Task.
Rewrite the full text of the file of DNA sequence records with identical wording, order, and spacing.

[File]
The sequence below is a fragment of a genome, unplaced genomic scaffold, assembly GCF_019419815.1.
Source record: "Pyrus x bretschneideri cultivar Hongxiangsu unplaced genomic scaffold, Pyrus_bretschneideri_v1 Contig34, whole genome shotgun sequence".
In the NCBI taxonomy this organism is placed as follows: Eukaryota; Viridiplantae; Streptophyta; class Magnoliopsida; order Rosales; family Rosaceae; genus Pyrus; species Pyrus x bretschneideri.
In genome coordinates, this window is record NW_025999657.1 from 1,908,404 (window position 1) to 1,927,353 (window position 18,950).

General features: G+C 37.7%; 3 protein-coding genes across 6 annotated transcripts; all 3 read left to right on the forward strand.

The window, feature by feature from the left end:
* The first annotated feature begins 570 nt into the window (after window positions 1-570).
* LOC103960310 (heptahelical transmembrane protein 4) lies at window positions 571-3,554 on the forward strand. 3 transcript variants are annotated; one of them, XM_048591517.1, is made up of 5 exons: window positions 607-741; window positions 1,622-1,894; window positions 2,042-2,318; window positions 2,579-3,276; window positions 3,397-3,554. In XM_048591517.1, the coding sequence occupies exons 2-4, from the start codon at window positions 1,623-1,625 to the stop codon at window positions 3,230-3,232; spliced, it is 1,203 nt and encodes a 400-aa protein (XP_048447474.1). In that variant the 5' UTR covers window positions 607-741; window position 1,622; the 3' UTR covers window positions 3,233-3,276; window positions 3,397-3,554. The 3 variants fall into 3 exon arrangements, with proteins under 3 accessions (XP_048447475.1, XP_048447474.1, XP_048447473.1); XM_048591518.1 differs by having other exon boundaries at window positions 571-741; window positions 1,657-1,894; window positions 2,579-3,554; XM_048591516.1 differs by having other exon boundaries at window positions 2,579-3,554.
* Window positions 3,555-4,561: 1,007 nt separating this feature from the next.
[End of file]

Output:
The sequence below is a fragment of a genome, unplaced genomic scaffold, assembly GCF_019419815.1.
Source record: "Pyrus x bretschneideri cultivar Hongxiangsu unplaced genomic scaffold, Pyrus_bretschneideri_v1 Contig34, whole genome shotgun sequence".
In the NCBI taxonomy this organism is placed as follows: Eukaryota; Viridiplantae; Streptophyta; class Magnoliopsida; order Rosales; family Rosaceae; genus Pyrus; species Pyrus x bretschneideri.
In genome coordinates, this window is record NW_025999657.1 from 1,908,404 (window position 1) to 1,927,353 (window position 18,950).

General features: G+C 37.7%; 3 protein-coding genes across 6 annotated transcripts; all 3 read left to right on the forward strand.

The window, feature by feature from the left end:
* The first annotated feature begins 570 nt into the window (after window positions 1-570).
* LOC103960310 (heptahelical transmembrane protein 4) lies at window positions 571-3,554 on the forward strand. 3 transcript variants are annotated; one of them, XM_048591517.1, is made up of 5 exons: window positions 607-741; window positions 1,622-1,894; window positions 2,042-2,318; window positions 2,579-3,276; window positions 3,397-3,554. In XM_048591517.1, the coding sequence occupies exons 2-4, from the start codon at window positions 1,623-1,625 to the stop codon at window positions 3,230-3,232; spliced, it is 1,203 nt and encodes a 400-aa protein (XP_048447474.1). In that variant the 5' UTR covers window positions 607-741; window position 1,622; the 3' UTR covers window positions 3,233-3,276; window positions 3,397-3,554. The 3 variants fall into 3 exon arrangements, with proteins under 3 accessions (XP_048447475.1, XP_048447474.1, XP_048447473.1); XM_048591518.1 differs by having other exon boundaries at window positions 571-741; window positions 1,657-1,894; window positions 2,579-3,554; XM_048591516.1 differs by having other exon boundaries at window positions 2,579-3,554.
* Window positions 3,555-4,561: 1,007 nt separating this feature from the next.